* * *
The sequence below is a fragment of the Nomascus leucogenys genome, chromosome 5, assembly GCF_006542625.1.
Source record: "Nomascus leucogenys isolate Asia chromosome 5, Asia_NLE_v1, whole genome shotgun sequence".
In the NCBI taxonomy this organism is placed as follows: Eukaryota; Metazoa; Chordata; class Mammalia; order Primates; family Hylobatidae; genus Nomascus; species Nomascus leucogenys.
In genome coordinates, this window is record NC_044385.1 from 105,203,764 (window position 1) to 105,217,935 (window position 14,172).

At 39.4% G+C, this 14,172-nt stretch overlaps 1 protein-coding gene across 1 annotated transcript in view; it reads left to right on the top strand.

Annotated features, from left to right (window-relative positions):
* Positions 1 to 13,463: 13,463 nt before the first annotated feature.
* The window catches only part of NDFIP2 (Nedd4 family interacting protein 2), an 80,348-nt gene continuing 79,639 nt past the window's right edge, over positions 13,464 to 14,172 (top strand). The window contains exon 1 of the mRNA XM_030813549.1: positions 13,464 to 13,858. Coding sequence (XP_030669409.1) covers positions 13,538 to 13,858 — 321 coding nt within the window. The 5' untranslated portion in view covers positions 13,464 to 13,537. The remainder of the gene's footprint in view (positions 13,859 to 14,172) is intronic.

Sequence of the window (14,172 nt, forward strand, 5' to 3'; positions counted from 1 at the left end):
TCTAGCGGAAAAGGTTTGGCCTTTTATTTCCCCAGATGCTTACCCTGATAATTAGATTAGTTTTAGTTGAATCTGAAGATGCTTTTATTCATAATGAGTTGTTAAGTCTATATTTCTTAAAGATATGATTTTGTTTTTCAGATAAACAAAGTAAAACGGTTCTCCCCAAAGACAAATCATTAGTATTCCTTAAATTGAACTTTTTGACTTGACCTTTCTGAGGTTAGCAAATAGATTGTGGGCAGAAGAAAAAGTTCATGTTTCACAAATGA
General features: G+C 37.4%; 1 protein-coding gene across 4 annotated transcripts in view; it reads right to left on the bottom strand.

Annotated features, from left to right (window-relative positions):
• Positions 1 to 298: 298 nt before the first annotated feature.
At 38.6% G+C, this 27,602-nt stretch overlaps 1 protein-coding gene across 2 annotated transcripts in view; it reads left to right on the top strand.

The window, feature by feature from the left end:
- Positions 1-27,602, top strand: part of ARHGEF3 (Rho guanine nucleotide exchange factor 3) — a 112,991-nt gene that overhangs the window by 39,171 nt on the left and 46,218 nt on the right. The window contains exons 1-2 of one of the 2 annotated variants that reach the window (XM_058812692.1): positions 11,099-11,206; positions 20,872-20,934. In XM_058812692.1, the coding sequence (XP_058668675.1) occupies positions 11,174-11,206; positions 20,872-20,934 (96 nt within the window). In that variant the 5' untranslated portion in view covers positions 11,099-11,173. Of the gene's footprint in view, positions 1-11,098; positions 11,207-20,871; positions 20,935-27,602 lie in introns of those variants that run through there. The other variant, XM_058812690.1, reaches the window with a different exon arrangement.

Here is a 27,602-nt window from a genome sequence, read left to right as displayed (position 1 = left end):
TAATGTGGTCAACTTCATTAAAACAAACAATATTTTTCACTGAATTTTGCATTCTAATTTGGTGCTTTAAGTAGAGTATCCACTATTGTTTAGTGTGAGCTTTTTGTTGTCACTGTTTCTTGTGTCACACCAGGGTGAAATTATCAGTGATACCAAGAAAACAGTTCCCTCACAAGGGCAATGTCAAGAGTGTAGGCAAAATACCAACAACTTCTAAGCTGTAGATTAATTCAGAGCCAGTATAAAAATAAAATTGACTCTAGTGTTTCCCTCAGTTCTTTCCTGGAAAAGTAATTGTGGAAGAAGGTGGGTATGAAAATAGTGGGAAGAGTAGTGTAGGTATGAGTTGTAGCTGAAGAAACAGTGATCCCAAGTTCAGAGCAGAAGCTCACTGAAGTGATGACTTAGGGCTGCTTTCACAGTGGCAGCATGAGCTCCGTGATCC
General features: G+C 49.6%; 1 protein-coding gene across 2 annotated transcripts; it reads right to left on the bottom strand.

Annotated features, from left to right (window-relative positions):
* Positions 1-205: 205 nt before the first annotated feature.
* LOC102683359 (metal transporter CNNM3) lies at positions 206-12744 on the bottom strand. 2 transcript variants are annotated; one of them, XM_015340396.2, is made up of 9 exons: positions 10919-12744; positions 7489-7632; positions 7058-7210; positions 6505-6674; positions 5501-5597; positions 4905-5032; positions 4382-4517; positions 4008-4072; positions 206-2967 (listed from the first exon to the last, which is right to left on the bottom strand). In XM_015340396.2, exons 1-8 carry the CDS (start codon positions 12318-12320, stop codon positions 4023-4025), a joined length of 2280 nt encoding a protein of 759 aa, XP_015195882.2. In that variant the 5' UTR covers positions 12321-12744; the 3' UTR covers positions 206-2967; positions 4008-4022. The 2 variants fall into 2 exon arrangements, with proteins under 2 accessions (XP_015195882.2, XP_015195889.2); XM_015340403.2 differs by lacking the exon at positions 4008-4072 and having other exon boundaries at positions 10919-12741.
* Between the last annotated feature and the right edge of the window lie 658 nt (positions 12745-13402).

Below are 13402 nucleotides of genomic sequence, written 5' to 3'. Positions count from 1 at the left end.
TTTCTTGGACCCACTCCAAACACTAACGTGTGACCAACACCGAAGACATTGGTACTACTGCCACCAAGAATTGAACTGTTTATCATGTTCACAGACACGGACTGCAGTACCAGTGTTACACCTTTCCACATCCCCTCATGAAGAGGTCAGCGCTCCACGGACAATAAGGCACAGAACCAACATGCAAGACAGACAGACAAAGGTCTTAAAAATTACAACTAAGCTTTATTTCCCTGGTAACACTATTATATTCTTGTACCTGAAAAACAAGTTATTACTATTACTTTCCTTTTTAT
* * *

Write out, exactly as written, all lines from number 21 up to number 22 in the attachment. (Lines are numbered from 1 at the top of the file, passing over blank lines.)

* Positions 1-205: 205 nt before the first annotated feature.
* LOC102683359 (metal transporter CNNM3) lies at positions 206-12744 on the bottom strand. 2 transcript variants are annotated; one of them, XM_015340396.2, is made up of 9 exons: positions 10919-12744; positions 7489-7632; positions 7058-7210; positions 6505-6674; positions 5501-5597; positions 4905-5032; positions 4382-4517; positions 4008-4072; positions 206-2967 (listed from the first exon to the last, which is right to left on the bottom strand). In XM_015340396.2, exons 1-8 carry the CDS (start codon positions 12318-12320, stop codon positions 4023-4025), a joined length of 2280 nt encoding a protein of 759 aa, XP_015195882.2. In that variant the 5' UTR covers positions 12321-12744; the 3' UTR covers positions 206-2967; positions 4008-4022. The 2 variants fall into 2 exon arrangements, with proteins under 2 accessions (XP_015195882.2, XP_015195889.2); XM_015340403.2 differs by lacking the exon at positions 4008-4072 and having other exon boundaries at positions 10919-12741.